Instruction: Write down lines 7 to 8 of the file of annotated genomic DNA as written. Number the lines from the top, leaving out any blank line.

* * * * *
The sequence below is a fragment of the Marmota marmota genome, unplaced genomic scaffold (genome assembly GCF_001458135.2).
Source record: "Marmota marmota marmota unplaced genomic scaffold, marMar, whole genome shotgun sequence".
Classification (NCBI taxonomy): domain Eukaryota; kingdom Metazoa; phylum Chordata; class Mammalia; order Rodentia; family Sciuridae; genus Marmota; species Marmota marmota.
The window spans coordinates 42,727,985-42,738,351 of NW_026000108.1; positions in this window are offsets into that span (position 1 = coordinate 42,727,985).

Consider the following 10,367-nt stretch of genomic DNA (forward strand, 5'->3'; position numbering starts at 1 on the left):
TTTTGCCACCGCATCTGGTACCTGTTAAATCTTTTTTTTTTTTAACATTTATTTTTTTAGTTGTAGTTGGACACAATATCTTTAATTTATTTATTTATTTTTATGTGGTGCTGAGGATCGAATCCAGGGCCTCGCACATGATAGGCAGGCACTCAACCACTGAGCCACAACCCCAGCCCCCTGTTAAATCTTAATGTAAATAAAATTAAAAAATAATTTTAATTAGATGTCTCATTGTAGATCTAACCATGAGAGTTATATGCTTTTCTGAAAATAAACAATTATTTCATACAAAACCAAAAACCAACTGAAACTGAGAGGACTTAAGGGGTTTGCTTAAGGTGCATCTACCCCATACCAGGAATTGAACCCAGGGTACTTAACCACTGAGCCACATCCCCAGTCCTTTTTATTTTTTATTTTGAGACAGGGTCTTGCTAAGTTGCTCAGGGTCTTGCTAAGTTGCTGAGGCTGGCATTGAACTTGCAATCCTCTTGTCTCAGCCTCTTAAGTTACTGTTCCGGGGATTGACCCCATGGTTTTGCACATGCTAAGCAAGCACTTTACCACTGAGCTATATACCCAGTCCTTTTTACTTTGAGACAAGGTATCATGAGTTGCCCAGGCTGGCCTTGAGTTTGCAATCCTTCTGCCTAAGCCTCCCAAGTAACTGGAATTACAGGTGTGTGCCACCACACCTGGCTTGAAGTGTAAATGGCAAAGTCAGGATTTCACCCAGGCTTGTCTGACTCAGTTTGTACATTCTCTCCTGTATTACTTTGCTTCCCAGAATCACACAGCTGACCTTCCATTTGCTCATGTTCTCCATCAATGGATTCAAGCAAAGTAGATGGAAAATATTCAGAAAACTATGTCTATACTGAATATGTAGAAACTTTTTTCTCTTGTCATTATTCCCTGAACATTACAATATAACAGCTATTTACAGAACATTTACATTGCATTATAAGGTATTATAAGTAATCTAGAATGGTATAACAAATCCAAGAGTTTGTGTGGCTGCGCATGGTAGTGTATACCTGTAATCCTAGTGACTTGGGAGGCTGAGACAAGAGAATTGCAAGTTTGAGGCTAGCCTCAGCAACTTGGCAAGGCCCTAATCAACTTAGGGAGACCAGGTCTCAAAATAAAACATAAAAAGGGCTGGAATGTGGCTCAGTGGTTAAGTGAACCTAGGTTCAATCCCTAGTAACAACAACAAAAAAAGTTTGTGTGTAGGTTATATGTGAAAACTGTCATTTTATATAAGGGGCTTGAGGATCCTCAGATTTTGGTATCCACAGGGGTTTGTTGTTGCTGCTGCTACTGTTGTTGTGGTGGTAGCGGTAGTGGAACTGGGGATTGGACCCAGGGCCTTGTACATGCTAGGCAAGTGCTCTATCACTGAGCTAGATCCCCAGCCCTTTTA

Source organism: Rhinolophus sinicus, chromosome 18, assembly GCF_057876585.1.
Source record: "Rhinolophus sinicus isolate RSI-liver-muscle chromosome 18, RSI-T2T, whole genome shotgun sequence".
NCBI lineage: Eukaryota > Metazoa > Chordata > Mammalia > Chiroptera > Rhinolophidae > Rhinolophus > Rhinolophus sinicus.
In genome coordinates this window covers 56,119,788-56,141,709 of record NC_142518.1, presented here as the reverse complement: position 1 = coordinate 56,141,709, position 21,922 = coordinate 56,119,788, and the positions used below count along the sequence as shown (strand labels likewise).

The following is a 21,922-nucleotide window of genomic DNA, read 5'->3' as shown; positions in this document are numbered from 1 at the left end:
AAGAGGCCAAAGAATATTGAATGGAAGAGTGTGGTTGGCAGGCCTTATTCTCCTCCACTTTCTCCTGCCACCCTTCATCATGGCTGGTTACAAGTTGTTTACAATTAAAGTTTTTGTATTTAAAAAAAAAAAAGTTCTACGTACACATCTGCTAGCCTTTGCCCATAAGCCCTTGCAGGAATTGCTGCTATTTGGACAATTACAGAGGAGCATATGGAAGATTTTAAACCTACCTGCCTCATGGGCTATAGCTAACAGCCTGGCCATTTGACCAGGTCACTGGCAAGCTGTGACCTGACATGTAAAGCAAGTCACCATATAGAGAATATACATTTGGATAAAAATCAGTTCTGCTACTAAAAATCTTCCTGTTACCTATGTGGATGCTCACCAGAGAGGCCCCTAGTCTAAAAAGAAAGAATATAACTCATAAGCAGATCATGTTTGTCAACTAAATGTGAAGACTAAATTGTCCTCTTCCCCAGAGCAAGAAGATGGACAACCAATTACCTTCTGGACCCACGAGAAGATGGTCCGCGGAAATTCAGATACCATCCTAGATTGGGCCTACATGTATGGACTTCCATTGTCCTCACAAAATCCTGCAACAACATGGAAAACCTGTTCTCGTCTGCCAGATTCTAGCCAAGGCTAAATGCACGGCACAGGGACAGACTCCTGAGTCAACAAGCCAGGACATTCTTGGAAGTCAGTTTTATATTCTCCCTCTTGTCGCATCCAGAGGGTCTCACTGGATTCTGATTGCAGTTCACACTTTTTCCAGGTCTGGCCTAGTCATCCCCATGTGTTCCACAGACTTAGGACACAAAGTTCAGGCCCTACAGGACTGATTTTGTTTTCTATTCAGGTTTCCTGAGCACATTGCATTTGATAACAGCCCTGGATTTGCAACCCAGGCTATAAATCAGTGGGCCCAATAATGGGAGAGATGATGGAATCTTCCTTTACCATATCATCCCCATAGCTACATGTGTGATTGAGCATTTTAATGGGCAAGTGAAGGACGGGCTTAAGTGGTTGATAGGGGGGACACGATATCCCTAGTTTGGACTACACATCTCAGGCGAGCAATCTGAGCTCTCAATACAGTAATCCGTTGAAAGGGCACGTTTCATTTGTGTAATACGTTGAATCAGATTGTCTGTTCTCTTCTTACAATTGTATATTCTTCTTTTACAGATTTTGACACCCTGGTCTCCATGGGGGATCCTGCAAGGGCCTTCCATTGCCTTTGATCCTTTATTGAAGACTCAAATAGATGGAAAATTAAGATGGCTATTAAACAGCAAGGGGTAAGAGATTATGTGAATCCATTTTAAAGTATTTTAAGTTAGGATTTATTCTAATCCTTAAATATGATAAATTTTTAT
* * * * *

Source organism: Rhinolophus sinicus, chromosome 18, assembly GCF_057876585.1.
Source record: "Rhinolophus sinicus isolate RSI-liver-muscle chromosome 18, RSI-T2T, whole genome shotgun sequence".